5 Reasons Why African-American Children Should Consider Homeschooling

1. Politicians sacrifice the black community over and over again.

2. Public schools are still segregated.

3. Public schools expect less from black students.

4. Private schools are not a solution.

5. Homeschooling solves a huge number of educational problems for black kids.

75% of the students said they had to make special efforts to fit into their school communities; 82% reported that they had had negative experiences at their schools; and 40% did not believe that the school treated all students the same.

The National Black Home Educators (NBHE) is a resource network founded by Eric and Joyce Burges in July 2000. This association will encourage, support and offer fellowship to families who are exploring benefits of home education. Eric and his wife, Joyce, have home-schooled for nearly l4 years.  http://www.nbhe.net/

Rise in Black Parents Home-Schooling Children Produces Many Benefits

Kunjufu also pointed to another benefit of home-schooling: The ability to keep students focused during the summer months.

“Research shows that there is a three-year gap between white and black students. Some students do not read or are (not) involved in any academic endeavor during the summer. Those students lose 36 months or three years if you multiply three months times 12 years (grades first -12) Home-school parents do not allow academics to be forsaken for three months,” he wrote.

“Finally, in the home-school environment, parents are allowed to teach their children values,” he concluded. “Large numbers of parents are teaching their children faith-based morals and principles. And many are teaching their children with the Afrocentric curriculum SETCLAE. These children are being taught truths like, Columbus did not discover America; Abraham Lincoln did not free the slaves; Hippocrates was not the father of medicine and that African history did not begin on a plantation, but on a pyramid.”

Yes, Black People Homeschool Their Kids, Too

Challenges overcome

As a family we have overcome a host of challenges as it relates to homeschooling. We had to learn early on the art of living on one income. I believe that sacrifice and pursuit has been just as important in the lives of our children as the process of educating them. I mentioned our desire to find other Black families with the same schooling goals. It took a few years for us to connect with those families, but we did it. Along the way, we were able to embrace all of the families that we met, whether through support groups or extracurricular activities.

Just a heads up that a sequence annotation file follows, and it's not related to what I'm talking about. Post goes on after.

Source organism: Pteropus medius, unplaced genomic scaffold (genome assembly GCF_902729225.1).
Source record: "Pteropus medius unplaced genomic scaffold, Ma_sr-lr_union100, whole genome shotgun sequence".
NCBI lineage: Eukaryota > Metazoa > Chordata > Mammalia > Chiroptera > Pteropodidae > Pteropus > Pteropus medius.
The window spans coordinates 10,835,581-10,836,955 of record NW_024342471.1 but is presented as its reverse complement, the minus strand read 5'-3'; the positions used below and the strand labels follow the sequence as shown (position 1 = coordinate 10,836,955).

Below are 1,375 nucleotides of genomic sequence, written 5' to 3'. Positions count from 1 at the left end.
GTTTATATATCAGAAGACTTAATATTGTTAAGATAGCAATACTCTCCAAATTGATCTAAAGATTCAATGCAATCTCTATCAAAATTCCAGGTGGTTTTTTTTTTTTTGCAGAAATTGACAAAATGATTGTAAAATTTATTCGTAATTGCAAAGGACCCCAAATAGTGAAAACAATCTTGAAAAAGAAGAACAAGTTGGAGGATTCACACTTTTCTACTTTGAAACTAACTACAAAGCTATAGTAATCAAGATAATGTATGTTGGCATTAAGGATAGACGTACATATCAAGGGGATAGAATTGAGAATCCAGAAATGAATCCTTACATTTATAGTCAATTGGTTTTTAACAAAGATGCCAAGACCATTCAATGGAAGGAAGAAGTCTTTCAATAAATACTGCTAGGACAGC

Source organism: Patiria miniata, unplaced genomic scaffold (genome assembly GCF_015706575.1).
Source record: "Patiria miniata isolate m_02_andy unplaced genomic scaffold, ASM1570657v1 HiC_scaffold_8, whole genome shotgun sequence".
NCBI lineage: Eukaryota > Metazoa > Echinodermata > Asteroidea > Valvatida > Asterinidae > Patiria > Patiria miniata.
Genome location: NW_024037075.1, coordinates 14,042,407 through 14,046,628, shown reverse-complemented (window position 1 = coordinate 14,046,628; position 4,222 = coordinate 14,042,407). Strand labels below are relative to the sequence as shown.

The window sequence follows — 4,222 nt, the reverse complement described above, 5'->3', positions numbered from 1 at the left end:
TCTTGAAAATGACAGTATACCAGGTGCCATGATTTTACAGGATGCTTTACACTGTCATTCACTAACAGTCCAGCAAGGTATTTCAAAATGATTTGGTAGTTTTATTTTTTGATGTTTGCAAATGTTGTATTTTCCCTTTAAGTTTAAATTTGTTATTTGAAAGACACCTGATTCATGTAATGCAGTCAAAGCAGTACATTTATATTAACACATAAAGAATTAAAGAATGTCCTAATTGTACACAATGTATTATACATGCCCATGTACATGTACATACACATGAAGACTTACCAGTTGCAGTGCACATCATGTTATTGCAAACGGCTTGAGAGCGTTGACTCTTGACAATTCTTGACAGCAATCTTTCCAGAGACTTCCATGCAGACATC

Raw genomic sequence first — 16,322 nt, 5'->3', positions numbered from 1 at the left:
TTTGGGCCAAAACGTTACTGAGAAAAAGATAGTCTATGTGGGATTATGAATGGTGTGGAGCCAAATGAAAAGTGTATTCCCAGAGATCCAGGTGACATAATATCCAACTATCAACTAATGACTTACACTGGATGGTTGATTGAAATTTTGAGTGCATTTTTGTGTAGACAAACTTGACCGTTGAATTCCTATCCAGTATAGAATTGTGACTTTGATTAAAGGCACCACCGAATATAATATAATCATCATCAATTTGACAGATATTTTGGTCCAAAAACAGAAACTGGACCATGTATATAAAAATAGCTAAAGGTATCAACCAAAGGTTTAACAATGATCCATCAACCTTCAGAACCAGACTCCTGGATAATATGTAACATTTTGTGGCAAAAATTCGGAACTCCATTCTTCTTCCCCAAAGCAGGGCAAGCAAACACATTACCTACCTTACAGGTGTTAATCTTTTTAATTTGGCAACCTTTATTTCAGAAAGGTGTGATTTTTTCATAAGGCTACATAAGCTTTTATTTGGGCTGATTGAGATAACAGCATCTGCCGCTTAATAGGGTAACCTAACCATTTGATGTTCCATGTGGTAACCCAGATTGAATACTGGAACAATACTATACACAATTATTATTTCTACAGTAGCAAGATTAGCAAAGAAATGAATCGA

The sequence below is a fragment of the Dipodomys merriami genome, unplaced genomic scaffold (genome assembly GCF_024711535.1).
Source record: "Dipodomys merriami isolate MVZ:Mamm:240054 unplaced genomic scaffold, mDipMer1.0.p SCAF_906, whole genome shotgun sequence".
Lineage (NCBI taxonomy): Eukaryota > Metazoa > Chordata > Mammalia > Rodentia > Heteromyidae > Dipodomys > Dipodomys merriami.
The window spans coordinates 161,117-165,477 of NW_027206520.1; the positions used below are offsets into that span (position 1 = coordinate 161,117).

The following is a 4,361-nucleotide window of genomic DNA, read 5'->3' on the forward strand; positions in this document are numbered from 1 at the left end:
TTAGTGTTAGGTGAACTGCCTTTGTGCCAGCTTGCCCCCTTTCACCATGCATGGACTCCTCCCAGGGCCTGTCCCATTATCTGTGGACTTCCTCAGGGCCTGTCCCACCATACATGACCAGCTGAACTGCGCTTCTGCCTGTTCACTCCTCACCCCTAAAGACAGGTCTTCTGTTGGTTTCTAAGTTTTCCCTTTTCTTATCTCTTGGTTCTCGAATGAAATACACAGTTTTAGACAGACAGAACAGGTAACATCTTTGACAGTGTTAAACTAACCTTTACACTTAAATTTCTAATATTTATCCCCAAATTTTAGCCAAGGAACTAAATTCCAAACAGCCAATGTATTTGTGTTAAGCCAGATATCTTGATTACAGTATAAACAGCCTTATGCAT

Home, Private and African Centered School Resources:

Nationhouse – Washington, D.C. (Private)

Roots Activity Learning Centre – Washington, D.C. (Private)

Roots Public Charter School 

Nubian Village Academy – Richmond, VA. (Private)

Nsoromma School – Atlanta, GA. (Private)

Imhotep Center of Education – ” ” (“)

Higher Ground Academy – St. Paul, MN. (Public)

Woodlawn Community School – Chicago, IL. (Public)

DuSable Leadership Academy Charter High School – Chicago, IL. (Public)

Freedom Home Academy – ” (Private) freedomhomeacademy@gmail.com

Ijoba Shule – Philadelphia, PE. (Private)

Ile Omode Preschool/Elementary School – Oakland, CA. (Private)

Little Sun People – Brooklyn, NY.

Pearl Academy – Atlanta, GA. (Private)

New Concept Preschool – Chicago, IL. (Private)

Urban Prep. Academies – Chicago, IL. (Public)

Kamali Academy – New Orleans, LA. (Private)

New Orleans Liberation Academy – ” (Private)

Kuumba Learning Center Preschool – Washington, D.C. (Private)

Lotus Academy – Philadelphia, Penn. (Private)

Sankofa Academy – West Chester, Penn. (Public Charter)

Joseph Littles’ Nguzo Saba Charter School – West Palm Beach, Fl. (Public)

Sankofa International Academy – Brookyln, NY (Private)

Nelson Whynder Elementary School – North Preston, ” (Public)

The Nubian School – Trinidad (Private)

Kemet Foundation School – Ghana (Private)

K-12 (not African Centered, but an excellent FREE source to home school)

African American Home School

We know there are way more than this out there, please send more via the contact us page.

Reference Resources:

– Homeschooling Basics (101) by Beverly Hernandez, About.com Guide

– “The new pioneers – Black Homeschoolers,” Home School Legal Defense Association Magazine, July/August edition.

Athelda Ensley is a freelance writer and author who writes at her Speed of Life blog.

 

Posted on January 20, 2016 By Staff With 0 comments

First Ever Made In Ghana Cars

When Apostle Dr. Kwadwo Safo, owner of the Kantanka Group of Companies displayed his talents on technological skills he, mystically, had acquired some ten years back in Ghana, but many Ghanaians were skeptical about his inventions.

Some described him as a wizard. Others also said his inventions are not scientific, and cannot be trusted to be safe.

Back then, among the many technological gadgets Dr. Safo displayed, was a television set that switches on after just a simple clap or by blowing air. He did not hide it. He said he never had a sophisticated technical or technological education. He only dreams and creates whatever he builds, implying that he is being taught by superhuman beings in the world beyond our knowledge.

When asked by a BBC journalist in 2010 why he chose to manufacture items that require strange human application before it could function, he replied “I do it because I can, I go to bed and dream about the innovation then write it down. My workers then make it. They are learning the skills they can use somewhere else.”